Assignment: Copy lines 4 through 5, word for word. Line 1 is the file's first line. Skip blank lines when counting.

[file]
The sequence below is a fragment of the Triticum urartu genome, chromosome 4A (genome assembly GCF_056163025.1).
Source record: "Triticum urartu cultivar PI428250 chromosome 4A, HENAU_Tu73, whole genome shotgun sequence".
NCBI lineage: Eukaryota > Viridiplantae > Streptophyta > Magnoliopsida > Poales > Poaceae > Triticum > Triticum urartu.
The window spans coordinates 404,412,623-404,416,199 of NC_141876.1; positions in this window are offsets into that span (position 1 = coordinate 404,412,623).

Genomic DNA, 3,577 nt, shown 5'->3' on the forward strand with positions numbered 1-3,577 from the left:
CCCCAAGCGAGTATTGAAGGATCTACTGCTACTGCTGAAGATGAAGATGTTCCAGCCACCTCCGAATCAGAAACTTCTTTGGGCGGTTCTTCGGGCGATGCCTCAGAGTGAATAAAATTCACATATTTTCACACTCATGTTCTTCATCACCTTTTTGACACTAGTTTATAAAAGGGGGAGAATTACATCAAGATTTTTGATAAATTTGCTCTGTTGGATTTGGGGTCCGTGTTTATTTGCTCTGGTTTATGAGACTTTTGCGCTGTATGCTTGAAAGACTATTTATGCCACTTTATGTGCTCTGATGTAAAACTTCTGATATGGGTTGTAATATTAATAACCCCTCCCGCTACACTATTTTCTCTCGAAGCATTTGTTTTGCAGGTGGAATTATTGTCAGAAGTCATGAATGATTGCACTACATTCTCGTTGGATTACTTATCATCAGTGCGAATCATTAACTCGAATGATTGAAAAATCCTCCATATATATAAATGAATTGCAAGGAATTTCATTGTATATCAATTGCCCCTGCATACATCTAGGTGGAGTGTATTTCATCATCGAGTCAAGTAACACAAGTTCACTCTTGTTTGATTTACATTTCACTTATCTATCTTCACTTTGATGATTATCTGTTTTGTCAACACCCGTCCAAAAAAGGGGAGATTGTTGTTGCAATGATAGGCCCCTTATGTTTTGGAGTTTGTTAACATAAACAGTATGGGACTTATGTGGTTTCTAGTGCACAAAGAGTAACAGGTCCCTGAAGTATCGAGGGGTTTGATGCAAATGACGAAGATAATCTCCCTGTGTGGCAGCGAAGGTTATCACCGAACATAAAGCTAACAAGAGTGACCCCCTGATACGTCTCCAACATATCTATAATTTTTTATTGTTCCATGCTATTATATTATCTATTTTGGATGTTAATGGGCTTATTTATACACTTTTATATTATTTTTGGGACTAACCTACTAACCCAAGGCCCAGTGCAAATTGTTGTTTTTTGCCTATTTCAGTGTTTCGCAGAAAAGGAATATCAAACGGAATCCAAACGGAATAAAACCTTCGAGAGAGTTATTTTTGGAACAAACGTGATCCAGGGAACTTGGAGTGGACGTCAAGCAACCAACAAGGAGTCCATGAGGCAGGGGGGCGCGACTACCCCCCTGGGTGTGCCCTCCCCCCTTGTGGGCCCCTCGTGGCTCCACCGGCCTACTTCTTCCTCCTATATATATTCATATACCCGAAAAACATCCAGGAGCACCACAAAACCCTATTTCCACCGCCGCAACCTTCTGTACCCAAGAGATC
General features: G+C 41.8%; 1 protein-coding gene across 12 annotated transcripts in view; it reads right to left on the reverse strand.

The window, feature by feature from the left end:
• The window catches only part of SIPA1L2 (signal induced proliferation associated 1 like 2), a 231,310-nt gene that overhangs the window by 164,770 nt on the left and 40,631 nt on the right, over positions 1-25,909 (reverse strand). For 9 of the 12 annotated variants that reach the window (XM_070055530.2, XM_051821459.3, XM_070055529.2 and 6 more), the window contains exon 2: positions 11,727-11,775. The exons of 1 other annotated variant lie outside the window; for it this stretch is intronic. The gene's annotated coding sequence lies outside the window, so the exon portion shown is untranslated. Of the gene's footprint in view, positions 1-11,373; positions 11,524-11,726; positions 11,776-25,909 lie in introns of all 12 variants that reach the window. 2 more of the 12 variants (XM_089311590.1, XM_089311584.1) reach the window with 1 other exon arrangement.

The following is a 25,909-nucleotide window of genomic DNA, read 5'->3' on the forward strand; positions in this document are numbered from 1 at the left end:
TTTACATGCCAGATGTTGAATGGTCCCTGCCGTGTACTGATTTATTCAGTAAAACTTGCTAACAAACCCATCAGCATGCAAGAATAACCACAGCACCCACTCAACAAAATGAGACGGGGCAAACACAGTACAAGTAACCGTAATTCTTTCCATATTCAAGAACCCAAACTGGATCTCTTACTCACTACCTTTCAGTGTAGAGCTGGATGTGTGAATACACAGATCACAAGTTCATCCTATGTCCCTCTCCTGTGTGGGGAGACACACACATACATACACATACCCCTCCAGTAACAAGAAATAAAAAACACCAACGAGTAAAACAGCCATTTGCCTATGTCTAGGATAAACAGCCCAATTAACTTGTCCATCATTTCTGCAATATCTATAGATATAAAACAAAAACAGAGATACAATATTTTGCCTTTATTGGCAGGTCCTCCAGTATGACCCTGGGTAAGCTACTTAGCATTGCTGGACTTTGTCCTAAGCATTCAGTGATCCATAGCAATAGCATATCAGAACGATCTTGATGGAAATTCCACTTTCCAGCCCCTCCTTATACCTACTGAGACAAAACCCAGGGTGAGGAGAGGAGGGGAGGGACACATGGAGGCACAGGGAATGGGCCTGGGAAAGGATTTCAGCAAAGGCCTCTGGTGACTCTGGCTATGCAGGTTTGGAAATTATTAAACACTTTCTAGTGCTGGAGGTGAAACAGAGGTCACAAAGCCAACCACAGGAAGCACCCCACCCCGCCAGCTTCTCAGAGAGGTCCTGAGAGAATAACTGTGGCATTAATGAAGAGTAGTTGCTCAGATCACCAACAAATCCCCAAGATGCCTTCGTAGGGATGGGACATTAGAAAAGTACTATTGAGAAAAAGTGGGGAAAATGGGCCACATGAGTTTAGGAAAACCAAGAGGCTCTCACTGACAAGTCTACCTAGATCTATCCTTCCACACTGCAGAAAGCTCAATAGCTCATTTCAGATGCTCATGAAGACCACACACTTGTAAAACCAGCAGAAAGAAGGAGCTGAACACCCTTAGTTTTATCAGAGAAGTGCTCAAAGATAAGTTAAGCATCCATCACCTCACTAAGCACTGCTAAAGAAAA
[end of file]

The window spans coordinates 404,412,623-404,416,199 of NC_141876.1; positions in this window are offsets into that span (position 1 = coordinate 404,412,623).

Genomic DNA, 3,577 nt, shown 5'->3' on the forward strand with positions numbered 1-3,577 from the left: